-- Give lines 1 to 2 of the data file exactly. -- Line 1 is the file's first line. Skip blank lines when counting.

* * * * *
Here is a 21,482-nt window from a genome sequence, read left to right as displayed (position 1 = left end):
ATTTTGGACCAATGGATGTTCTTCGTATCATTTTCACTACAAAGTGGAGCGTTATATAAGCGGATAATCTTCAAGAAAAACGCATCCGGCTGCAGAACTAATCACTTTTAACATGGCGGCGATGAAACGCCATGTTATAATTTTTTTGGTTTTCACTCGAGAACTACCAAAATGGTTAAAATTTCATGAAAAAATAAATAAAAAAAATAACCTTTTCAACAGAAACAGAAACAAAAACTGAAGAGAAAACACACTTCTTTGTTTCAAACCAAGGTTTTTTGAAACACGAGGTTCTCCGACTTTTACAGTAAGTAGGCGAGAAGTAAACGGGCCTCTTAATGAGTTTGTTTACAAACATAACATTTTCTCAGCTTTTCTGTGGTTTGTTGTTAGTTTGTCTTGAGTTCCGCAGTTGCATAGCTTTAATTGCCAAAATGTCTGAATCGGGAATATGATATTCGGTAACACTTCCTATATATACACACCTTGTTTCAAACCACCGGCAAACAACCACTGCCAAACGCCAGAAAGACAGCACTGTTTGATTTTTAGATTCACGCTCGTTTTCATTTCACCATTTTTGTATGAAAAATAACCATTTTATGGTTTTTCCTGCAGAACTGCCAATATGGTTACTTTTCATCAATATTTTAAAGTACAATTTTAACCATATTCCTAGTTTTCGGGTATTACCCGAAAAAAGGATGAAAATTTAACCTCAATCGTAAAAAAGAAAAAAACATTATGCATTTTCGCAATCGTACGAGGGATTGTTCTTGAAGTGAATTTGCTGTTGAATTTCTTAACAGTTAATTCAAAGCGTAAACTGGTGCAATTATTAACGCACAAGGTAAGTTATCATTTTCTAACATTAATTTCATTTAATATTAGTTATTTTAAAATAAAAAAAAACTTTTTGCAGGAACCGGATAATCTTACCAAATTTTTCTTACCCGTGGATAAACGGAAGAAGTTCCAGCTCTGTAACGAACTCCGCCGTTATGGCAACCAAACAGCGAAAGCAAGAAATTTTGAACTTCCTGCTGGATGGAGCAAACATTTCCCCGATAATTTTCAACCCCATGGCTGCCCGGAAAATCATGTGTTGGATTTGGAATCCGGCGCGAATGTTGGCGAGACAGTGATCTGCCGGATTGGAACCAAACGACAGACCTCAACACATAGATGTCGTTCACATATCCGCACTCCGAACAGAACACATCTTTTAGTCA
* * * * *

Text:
Here is a 21,482-nt window from a genome sequence, read left to right as displayed (position 1 = left end):
ATTTTGGACCAATGGATGTTCTTCGTATCATTTTCACTACAAAGTGGAGCGTTATATAAGCGGATAATCTTCAAGAAAAACGCATCCGGCTGCAGAACTAATCACTTTTAACATGGCGGCGATGAAACGCCATGTTATAATTTTTTTGGTTTTCACTCGAGAACTACCAAAATGGTTAAAATTTCATGAAAAAATAAATAAAAAAAATAACCTTTTCAACAGAAACAGAAACAAAAACTGAAGAGAAAACACACTTCTTTGTTTCAAACCAAGGTTTTTTGAAACACGAGGTTCTCCGACTTTTACAGTAAGTAGGCGAGAAGTAAACGGGCCTCTTAATGAGTTTGTTTACAAACATAACATTTTCTCAGCTTTTCTGTGGTTTGTTGTTAGTTTGTCTTGAGTTCCGCAGTTGCATAGCTTTAATTGCCAAAATGTCTGAATCGGGAATATGATATTCGGTAACACTTCCTATATATACACACCTTGTTTCAAACCACCGGCAAACAACCACTGCCAAACGCCAGAAAGACAGCACTGTTTGATTTTTAGATTCACGCTCGTTTTCATTTCACCATTTTTGTATGAAAAATAACCATTTTATGGTTTTTCCTGCAGAACTGCCAATATGGTTACTTTTCATCAATATTTTAAAGTACAATTTTAACCATATTCCTAGTTTTCGGGTATTACCCGAAAAAAGGATGAAAATTTAACCTCAATCGTAAAAAAGAAAAAAACATTATGCATTTTCGCAATCGTACGAGGGATTGTTCTTGAAGTGAATTTGCTGTTGAATTTCTTAACAGTTAATTCAAAGCGTAAACTGGTGCAATTATTAACGCACAAGGTAAGTTATCATTTTCTAACATTAATTTCATTTAATATTAGTTATTTTAAAATAAAAAAAAACTTTTTGCAGGAACCGGATAATCTTACCAAATTTTTCTTACCCGTGGATAAACGGAAGAAGTTCCAGCTCTGTAACGAACTCCGCCGTTATGGCAACCAAACAGCGAAAGCAAGAAATTTTGAACTTCCTGCTGGATGGAGCAAACATTTCCCCGATAATTTTCAACCCCATGGCTGCCCGGAAAATCATGTGTTGGATTTGGAATCCGGCGCGAATGTTGGCGAGACAGTGATCTGCCGGATTGGAACCAAACGACAGACCTCAACACATAGATGTCGTTCACATATCCGCACTCCGAACAGAACACATCTTTTAGTCA